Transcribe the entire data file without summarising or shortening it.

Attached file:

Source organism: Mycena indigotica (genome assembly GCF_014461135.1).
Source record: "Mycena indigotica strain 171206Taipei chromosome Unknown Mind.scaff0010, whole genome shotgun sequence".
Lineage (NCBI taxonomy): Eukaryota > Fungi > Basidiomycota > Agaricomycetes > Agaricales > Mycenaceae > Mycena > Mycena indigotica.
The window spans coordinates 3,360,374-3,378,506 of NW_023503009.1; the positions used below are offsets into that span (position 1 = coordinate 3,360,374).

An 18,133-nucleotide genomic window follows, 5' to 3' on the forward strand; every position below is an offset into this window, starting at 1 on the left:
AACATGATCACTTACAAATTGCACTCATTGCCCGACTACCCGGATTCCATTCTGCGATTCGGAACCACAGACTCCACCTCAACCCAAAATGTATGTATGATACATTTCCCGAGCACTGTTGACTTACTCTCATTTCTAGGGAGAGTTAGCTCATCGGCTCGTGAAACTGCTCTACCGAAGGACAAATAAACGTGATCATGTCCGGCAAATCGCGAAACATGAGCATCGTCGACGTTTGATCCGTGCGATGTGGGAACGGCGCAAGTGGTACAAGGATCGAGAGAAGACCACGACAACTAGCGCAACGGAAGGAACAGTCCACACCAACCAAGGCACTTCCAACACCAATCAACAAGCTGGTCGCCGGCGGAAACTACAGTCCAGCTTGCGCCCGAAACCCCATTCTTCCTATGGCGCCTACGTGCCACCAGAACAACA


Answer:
Source organism: Mycena indigotica (genome assembly GCF_014461135.1).
Source record: "Mycena indigotica strain 171206Taipei chromosome Unknown Mind.scaff0010, whole genome shotgun sequence".
Lineage (NCBI taxonomy): Eukaryota > Fungi > Basidiomycota > Agaricomycetes > Agaricales > Mycenaceae > Mycena > Mycena indigotica.
The window spans coordinates 3,360,374-3,378,506 of NW_023503009.1; the positions used below are offsets into that span (position 1 = coordinate 3,360,374).

An 18,133-nucleotide genomic window follows, 5' to 3' on the forward strand; every position below is an offset into this window, starting at 1 on the left:
AACATGATCACTTACAAATTGCACTCATTGCCCGACTACCCGGATTCCATTCTGCGATTCGGAACCACAGACTCCACCTCAACCCAAAATGTATGTATGATACATTTCCCGAGCACTGTTGACTTACTCTCATTTCTAGGGAGAGTTAGCTCATCGGCTCGTGAAACTGCTCTACCGAAGGACAAATAAACGTGATCATGTCCGGCAAATCGCGAAACATGAGCATCGTCGACGTTTGATCCGTGCGATGTGGGAACGGCGCAAGTGGTACAAGGATCGAGAGAAGACCACGACAACTAGCGCAACGGAAGGAACAGTCCACACCAACCAAGGCACTTCCAACACCAATCAACAAGCTGGTCGCCGGCGGAAACTACAGTCCAGCTTGCGCCCGAAACCCCATTCTTCCTATGGCGCCTACGTGCCACCAGAACAACA